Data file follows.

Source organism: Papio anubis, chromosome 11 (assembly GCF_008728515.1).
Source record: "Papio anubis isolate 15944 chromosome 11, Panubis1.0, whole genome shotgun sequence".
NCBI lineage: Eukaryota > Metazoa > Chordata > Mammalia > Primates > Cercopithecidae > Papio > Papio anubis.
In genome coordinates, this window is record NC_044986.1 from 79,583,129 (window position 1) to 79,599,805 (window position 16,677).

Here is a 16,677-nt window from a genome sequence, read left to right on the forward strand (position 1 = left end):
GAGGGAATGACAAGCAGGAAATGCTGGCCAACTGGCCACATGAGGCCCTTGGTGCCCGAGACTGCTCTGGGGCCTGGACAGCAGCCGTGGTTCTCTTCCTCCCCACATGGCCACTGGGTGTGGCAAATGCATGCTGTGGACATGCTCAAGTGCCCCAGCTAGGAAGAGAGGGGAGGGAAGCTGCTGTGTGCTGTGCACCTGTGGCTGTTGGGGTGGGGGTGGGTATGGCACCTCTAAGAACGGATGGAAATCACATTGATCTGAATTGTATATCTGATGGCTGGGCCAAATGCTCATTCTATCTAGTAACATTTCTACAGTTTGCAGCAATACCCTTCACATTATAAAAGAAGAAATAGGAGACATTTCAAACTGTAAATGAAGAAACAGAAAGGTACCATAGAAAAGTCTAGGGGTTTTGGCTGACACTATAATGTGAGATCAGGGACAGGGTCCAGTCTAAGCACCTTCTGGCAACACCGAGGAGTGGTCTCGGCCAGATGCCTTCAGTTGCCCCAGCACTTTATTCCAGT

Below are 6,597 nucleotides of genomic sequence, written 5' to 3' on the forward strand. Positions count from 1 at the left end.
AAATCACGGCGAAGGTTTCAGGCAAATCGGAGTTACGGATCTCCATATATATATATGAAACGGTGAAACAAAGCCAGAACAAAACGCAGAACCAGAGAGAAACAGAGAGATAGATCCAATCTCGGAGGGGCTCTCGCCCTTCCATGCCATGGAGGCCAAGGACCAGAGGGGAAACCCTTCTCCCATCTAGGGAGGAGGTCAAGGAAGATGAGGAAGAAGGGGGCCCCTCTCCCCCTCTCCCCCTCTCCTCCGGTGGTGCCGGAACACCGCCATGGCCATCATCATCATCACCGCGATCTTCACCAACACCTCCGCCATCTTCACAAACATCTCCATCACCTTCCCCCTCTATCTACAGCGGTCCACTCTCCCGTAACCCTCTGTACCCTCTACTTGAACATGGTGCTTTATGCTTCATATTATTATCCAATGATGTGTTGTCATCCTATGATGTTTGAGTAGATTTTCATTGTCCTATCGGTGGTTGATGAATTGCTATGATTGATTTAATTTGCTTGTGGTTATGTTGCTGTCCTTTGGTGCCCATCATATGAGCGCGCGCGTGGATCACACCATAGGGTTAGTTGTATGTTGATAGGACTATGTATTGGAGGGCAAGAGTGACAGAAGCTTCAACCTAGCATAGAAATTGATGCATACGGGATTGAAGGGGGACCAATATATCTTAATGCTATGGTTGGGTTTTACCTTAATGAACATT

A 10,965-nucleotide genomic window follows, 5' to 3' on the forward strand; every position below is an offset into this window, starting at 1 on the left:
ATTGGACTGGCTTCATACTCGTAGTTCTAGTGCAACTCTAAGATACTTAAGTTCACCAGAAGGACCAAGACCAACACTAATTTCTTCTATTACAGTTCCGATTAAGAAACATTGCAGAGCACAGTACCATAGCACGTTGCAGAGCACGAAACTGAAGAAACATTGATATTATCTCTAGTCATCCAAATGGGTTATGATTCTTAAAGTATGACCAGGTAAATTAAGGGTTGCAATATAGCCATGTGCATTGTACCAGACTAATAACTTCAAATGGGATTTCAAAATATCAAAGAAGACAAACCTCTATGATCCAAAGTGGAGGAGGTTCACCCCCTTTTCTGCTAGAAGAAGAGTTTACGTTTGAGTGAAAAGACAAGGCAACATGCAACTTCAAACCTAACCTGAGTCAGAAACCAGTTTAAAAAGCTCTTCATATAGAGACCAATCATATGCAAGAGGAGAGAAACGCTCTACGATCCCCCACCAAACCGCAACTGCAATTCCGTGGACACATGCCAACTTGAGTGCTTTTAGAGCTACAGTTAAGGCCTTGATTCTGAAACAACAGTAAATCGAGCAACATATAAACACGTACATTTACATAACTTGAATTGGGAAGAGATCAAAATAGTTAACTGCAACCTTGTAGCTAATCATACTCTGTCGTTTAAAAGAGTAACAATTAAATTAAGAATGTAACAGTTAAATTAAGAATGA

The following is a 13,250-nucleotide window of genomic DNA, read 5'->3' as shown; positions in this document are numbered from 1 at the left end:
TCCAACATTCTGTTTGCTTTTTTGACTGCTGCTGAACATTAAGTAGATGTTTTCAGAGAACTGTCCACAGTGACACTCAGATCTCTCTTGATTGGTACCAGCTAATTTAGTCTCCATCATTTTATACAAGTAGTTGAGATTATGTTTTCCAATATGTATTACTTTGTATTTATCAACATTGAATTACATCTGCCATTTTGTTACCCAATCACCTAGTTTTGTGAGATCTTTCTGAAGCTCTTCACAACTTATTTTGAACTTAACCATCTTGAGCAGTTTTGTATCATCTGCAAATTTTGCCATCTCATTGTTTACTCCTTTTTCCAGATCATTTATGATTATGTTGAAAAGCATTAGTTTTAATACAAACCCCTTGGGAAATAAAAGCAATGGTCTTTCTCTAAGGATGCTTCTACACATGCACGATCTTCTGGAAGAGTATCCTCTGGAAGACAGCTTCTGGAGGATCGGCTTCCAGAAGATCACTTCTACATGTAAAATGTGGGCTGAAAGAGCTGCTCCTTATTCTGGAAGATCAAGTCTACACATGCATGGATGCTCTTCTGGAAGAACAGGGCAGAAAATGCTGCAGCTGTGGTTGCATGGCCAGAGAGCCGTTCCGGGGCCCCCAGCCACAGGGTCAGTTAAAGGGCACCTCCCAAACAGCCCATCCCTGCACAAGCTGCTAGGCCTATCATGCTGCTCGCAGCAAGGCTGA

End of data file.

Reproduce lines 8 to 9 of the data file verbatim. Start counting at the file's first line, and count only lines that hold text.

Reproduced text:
AAATCACGGCGAAGGTTTCAGGCAAATCGGAGTTACGGATCTCCATATATATATATGAAACGGTGAAACAAAGCCAGAACAAAACGCAGAACCAGAGAGAAACAGAGAGATAGATCCAATCTCGGAGGGGCTCTCGCCCTTCCATGCCATGGAGGCCAAGGACCAGAGGGGAAACCCTTCTCCCATCTAGGGAGGAGGTCAAGGAAGATGAGGAAGAAGGGGGCCCCTCTCCCCCTCTCCCCCTCTCCTCCGGTGGTGCCGGAACACCGCCATGGCCATCATCATCATCACCGCGATCTTCACCAACACCTCCGCCATCTTCACAAACATCTCCATCACCTTCCCCCTCTATCTACAGCGGTCCACTCTCCCGTAACCCTCTGTACCCTCTACTTGAACATGGTGCTTTATGCTTCATATTATTATCCAATGATGTGTTGTCATCCTATGATGTTTGAGTAGATTTTCATTGTCCTATCGGTGGTTGATGAATTGCTATGATTGATTTAATTTGCTTGTGGTTATGTTGCTGTCCTTTGGTGCCCATCATATGAGCGCGCGCGTGGATCACACCATAGGGTTAGTTGTATGTTGATAGGACTATGTATTGGAGGGCAAGAGTGACAGAAGCTTCAACCTAGCATAGAAATTGATGCATACGGGATTGAAGGGGGACCAATATATCTTAATGCTATGGTTGGGTTTTACCTTAATGAACATT

A 10,965-nucleotide genomic window follows, 5' to 3' on the forward strand; every position below is an offset into this window, starting at 1 on the left: